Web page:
The 1920 campaign became Alice Lorraine Daly's start in party politics for the Nonpartisan League and farmer-labor party coalitions. In 1921 she spoke at a Nonpartisan League picnic at which a fundraiser netted several hundred dollars for the "ladies auxiliary" for use to educate "the new women voters of South Dakota" on politics and economics. In 1922, Daly became the first female to run for governor of South Dakota on a Nonpartisan League ticket; she had the support of many farmers and Sioux Falls had a "Daly for governor club." She appeared at the South Dakota State Federation of Labor's third annual convention. She criticized the labor conditions at the state-owned coal mine and spoke up for striking railway shopmen in their "right of assemblage and free speech." She also supported old age pensions. By 1924 Daly chaired South Dakota's Farmer-Labor Party from a headquarters in Mitchell. She headlined the "national farmer-labor progressive convention" in St. Paul, Minnesota, where she spoke against "militarism" and for farmers and laborers, saying, "Let us go not where practical politics lead us but where humanity calls us." That year, she chaired the Farmer-Labor convention in South Dakota, but in an attempt at fusion, the state's Democrat Party nominated Daly for U.S Representative, which she declined. Daily moved to Sioux Falls where she continued to chair the Farmer-Labor Party.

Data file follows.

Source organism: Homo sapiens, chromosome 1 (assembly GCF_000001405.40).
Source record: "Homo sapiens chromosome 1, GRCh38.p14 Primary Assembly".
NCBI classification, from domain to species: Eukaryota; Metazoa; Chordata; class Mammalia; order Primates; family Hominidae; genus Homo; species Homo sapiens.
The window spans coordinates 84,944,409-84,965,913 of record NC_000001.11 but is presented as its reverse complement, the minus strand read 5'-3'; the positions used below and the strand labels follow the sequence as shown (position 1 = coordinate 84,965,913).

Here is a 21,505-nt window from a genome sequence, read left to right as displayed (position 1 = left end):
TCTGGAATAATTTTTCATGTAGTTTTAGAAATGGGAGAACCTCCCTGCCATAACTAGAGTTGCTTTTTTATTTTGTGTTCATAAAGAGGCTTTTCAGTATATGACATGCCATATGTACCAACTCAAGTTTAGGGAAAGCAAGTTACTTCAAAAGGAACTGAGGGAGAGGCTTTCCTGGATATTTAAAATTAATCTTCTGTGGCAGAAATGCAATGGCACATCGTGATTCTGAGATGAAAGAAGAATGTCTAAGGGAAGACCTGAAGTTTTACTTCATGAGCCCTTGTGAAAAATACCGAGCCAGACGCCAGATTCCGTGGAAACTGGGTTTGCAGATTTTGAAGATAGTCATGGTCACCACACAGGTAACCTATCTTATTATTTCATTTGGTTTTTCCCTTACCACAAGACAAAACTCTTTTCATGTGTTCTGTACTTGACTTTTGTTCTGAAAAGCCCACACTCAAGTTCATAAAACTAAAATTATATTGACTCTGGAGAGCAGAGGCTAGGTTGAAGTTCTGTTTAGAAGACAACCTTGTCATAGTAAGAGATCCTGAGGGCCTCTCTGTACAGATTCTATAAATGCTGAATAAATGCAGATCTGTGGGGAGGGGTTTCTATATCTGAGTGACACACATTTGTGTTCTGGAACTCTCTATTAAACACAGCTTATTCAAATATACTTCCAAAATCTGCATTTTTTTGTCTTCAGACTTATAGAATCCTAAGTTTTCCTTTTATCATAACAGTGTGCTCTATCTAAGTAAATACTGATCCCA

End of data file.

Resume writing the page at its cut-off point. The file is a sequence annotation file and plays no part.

By 1930, Daly lived in Aberdeen and worked as publisher of an Aberdeen newspaper. She also managed "the Daly apartments." Alice Lorraine Daly died in 16 October 1945. Local newspapers mourned her as "a flaming firebrand in politics" who "fought for the principles in which she believed with courage, vigor, and resourcefulness."

Images of Alice Lorraine Daily found at; 13 Apr 1922 Argus-Leader article.




"A Vigorous Crusader." Argus-Leader, Sioux Falls, South Dakota, 26 Oct 1945, p. 6.

"Alice Daly Attacks Strike Injunction." Madison Daily Leader, 11 Sep 1922, Image 4.